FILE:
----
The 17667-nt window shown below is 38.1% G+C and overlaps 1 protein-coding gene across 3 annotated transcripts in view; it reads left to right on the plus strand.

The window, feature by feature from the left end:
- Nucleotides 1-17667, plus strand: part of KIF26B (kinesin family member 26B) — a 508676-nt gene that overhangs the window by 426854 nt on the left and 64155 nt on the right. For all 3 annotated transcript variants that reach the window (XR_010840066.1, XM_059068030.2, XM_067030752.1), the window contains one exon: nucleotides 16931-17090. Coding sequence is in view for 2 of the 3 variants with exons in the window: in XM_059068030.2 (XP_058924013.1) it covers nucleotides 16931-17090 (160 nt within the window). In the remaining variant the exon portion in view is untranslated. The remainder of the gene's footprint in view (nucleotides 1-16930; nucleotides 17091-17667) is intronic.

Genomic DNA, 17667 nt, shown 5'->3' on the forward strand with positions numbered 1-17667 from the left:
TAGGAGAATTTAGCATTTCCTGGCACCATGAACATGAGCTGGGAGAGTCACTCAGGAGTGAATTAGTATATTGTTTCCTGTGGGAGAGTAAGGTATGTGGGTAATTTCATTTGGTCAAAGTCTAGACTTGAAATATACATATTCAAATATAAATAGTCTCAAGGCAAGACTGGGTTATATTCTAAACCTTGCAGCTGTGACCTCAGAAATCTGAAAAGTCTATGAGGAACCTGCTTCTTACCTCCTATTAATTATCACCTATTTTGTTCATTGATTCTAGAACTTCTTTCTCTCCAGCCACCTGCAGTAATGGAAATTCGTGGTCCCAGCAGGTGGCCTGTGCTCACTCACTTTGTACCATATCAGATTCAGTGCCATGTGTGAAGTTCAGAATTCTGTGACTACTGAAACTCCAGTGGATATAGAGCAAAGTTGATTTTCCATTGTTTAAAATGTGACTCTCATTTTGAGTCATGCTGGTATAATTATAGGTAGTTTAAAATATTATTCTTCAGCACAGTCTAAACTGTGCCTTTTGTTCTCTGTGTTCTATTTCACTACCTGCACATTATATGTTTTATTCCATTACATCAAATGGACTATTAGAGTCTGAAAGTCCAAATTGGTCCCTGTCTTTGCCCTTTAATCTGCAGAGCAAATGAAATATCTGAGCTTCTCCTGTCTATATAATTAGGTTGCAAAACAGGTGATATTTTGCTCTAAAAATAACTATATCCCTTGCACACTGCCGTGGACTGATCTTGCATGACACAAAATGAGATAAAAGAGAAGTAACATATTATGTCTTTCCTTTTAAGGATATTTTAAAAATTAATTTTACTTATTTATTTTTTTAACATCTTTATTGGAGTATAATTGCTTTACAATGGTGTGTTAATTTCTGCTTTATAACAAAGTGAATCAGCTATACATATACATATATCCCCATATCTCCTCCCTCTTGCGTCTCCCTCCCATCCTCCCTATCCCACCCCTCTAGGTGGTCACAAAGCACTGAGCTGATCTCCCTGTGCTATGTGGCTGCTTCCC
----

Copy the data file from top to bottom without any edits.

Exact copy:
The 17667-nt window shown below is 38.1% G+C and overlaps 1 protein-coding gene across 3 annotated transcripts in view; it reads left to right on the plus strand.

The window, feature by feature from the left end:
- Nucleotides 1-17667, plus strand: part of KIF26B (kinesin family member 26B) — a 508676-nt gene that overhangs the window by 426854 nt on the left and 64155 nt on the right. For all 3 annotated transcript variants that reach the window (XR_010840066.1, XM_059068030.2, XM_067030752.1), the window contains one exon: nucleotides 16931-17090. Coding sequence is in view for 2 of the 3 variants with exons in the window: in XM_059068030.2 (XP_058924013.1) it covers nucleotides 16931-17090 (160 nt within the window). In the remaining variant the exon portion in view is untranslated. The remainder of the gene's footprint in view (nucleotides 1-16930; nucleotides 17091-17667) is intronic.

Genomic DNA, 17667 nt, shown 5'->3' on the forward strand with positions numbered 1-17667 from the left:
TAGGAGAATTTAGCATTTCCTGGCACCATGAACATGAGCTGGGAGAGTCACTCAGGAGTGAATTAGTATATTGTTTCCTGTGGGAGAGTAAGGTATGTGGGTAATTTCATTTGGTCAAAGTCTAGACTTGAAATATACATATTCAAATATAAATAGTCTCAAGGCAAGACTGGGTTATATTCTAAACCTTGCAGCTGTGACCTCAGAAATCTGAAAAGTCTATGAGGAACCTGCTTCTTACCTCCTATTAATTATCACCTATTTTGTTCATTGATTCTAGAACTTCTTTCTCTCCAGCCACCTGCAGTAATGGAAATTCGTGGTCCCAGCAGGTGGCCTGTGCTCACTCACTTTGTACCATATCAGATTCAGTGCCATGTGTGAAGTTCAGAATTCTGTGACTACTGAAACTCCAGTGGATATAGAGCAAAGTTGATTTTCCATTGTTTAAAATGTGACTCTCATTTTGAGTCATGCTGGTATAATTATAGGTAGTTTAAAATATTATTCTTCAGCACAGTCTAAACTGTGCCTTTTGTTCTCTGTGTTCTATTTCACTACCTGCACATTATATGTTTTATTCCATTACATCAAATGGACTATTAGAGTCTGAAAGTCCAAATTGGTCCCTGTCTTTGCCCTTTAATCTGCAGAGCAAATGAAATATCTGAGCTTCTCCTGTCTATATAATTAGGTTGCAAAACAGGTGATATTTTGCTCTAAAAATAACTATATCCCTTGCACACTGCCGTGGACTGATCTTGCATGACACAAAATGAGATAAAAGAGAAGTAACATATTATGTCTTTCCTTTTAAGGATATTTTAAAAATTAATTTTACTTATTTATTTTTTTAACATCTTTATTGGAGTATAATTGCTTTACAATGGTGTGTTAATTTCTGCTTTATAACAAAGTGAATCAGCTATACATATACATATATCCCCATATCTCCTCCCTCTTGCGTCTCCCTCCCATCCTCCCTATCCCACCCCTCTAGGTGGTCACAAAGCACTGAGCTGATCTCCCTGTGCTATGTGGCTGCTTCCC